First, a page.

Fat chance.

Tuesday 7 March 2023

Even worse

Three years ago, I lamented that the assumption that every succeeding generation would do better for themselves than the previous one seemed to be dead and buried. I noted all the ways in which the young were now worse off than their parents and grandparents. I never imagined things would get even worse. But they have.

Job conditions and salaries are worse, homes are even less affordable, zero-hours and part-time contracts are more common, personal debt is colossal, there are even longer waits for medical treatment, and the interest rate for student loans has increased.

When I look back on my younger days, it's hard to believe I had it so good. Salaries were generous, homes were relatively cheap, most jobs were permanent (and often included annual bonuses), I was never in debt (except later on with a mortgage), and medical treatment was prompt.

My year as an undergraduate now seems extraordinary. I got free tuition, a maintenance grant and a travel grant. If I did a degree now, I'd be up to my eyeballs in debt, and paying it off for years to come.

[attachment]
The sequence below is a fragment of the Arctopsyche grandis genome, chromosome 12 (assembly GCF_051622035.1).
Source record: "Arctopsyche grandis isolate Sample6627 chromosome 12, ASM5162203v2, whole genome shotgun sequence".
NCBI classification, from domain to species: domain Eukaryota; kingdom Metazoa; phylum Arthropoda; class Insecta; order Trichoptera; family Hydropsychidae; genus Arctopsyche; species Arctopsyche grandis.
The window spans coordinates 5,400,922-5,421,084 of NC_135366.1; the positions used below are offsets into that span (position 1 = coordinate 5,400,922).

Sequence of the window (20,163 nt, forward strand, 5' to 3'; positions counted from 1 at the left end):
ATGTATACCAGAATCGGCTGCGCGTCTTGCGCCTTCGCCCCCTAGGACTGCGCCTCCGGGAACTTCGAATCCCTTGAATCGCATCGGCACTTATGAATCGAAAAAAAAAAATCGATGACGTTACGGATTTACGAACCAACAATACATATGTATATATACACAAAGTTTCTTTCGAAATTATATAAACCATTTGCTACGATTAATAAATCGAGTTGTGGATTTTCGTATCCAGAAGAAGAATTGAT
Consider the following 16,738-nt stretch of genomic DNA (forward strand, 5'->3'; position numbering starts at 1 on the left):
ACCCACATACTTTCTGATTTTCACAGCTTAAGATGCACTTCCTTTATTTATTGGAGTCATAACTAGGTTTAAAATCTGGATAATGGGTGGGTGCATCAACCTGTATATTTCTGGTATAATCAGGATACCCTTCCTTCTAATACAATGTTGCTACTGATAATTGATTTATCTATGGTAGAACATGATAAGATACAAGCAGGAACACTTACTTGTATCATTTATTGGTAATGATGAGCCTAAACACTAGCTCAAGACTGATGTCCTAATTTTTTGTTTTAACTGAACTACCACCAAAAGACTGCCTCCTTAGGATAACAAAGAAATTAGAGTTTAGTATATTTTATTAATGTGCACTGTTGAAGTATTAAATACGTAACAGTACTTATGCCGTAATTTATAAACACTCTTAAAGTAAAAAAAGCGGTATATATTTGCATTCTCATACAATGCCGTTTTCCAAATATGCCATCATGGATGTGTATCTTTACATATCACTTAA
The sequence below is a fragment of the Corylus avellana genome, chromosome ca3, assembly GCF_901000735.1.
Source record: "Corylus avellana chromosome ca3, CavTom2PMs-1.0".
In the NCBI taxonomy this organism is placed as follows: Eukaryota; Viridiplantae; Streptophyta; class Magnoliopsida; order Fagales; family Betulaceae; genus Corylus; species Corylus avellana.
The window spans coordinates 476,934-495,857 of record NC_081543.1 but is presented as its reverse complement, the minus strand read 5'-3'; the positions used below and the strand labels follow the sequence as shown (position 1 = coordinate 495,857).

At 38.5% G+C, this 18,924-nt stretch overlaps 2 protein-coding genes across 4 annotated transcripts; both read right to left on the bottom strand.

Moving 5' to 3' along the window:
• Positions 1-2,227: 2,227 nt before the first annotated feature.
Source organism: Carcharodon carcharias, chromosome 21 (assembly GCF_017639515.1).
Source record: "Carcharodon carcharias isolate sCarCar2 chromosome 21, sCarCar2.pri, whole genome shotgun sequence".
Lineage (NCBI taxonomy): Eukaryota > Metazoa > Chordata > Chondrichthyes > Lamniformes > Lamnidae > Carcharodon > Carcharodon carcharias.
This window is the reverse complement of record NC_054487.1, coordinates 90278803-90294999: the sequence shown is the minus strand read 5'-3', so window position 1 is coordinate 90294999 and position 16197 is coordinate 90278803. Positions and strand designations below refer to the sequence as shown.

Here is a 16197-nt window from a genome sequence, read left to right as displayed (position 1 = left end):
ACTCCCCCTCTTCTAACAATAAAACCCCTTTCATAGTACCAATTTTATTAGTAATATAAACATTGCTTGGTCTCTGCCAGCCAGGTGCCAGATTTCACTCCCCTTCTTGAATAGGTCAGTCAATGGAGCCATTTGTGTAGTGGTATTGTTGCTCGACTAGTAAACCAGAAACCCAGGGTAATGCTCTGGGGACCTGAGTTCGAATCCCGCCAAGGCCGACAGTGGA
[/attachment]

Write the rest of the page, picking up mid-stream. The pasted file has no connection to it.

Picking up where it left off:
Some youngsters blame us oldies for this deterioration, which is nonsense because we oldies have always wanted people's lives to get better, not worse. It's the politicians who've presided over a flagging economy and crumbling public services. It was Prime Minister Tony Blair who ended free university tuition in 1998. It's successive governments that have allowed the growth in precarious job contracts. And it's the present government that has allowed the NHS to fall apart.

It must be very upsetting for parents that their children will be so much worse off. They must have wondered whether to have children at all, given the bleak future they'll be up against.